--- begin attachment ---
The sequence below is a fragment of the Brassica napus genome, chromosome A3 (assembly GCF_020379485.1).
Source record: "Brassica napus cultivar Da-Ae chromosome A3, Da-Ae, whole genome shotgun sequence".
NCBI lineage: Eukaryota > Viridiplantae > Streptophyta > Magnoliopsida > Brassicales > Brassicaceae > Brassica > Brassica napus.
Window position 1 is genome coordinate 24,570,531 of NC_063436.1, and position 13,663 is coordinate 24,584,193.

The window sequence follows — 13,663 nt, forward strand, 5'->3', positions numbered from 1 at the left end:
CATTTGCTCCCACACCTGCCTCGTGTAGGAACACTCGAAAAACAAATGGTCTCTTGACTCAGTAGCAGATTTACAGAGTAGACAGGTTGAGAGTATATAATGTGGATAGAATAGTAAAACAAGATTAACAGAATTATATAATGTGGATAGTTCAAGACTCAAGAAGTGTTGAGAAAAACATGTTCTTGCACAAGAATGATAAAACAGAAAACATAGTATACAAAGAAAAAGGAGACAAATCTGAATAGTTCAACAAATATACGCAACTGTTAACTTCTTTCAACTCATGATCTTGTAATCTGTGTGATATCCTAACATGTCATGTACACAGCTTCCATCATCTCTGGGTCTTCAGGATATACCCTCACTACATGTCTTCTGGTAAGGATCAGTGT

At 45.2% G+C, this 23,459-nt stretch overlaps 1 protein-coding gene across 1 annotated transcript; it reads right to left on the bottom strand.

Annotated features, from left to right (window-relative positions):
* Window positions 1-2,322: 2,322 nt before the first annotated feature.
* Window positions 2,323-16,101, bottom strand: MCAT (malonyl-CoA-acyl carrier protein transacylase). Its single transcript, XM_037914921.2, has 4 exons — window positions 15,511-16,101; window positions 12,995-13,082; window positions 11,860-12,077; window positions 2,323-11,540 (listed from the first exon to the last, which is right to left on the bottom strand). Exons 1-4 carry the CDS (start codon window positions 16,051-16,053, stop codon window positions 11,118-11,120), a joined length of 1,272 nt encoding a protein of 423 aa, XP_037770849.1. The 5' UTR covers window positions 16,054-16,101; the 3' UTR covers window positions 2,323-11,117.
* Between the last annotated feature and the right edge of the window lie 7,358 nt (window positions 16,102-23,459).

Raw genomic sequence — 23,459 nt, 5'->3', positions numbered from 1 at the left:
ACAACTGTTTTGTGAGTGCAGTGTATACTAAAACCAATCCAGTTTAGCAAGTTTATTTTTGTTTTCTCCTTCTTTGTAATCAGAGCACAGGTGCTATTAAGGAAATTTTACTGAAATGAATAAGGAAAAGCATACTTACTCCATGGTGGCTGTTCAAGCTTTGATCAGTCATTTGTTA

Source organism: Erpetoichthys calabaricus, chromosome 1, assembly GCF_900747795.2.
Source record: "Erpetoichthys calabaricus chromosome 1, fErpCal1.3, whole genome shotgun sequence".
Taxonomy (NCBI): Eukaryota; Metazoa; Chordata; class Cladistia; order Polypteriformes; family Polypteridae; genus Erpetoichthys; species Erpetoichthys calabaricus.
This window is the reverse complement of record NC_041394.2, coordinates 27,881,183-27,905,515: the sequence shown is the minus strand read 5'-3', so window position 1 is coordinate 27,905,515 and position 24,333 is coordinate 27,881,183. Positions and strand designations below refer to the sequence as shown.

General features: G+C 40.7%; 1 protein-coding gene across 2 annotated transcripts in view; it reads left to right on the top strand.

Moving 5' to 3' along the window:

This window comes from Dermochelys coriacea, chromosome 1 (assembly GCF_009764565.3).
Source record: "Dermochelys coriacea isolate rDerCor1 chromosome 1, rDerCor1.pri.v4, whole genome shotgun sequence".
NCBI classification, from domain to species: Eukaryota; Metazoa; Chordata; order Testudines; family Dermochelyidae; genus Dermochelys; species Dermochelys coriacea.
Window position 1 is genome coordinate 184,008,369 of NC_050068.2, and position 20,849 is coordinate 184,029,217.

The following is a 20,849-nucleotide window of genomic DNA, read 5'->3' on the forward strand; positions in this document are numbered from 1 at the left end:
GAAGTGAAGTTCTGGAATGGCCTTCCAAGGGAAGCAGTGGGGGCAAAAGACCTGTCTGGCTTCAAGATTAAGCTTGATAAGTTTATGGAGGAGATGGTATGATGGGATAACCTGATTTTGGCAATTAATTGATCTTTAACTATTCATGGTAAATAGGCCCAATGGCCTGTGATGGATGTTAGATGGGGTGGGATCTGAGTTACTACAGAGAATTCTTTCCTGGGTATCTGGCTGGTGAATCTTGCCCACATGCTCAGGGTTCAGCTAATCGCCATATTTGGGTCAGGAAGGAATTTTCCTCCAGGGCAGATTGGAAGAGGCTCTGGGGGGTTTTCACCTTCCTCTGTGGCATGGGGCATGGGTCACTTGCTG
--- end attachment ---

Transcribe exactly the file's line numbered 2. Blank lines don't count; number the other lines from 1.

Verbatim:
Source record: "Brassica napus cultivar Da-Ae chromosome A3, Da-Ae, whole genome shotgun sequence".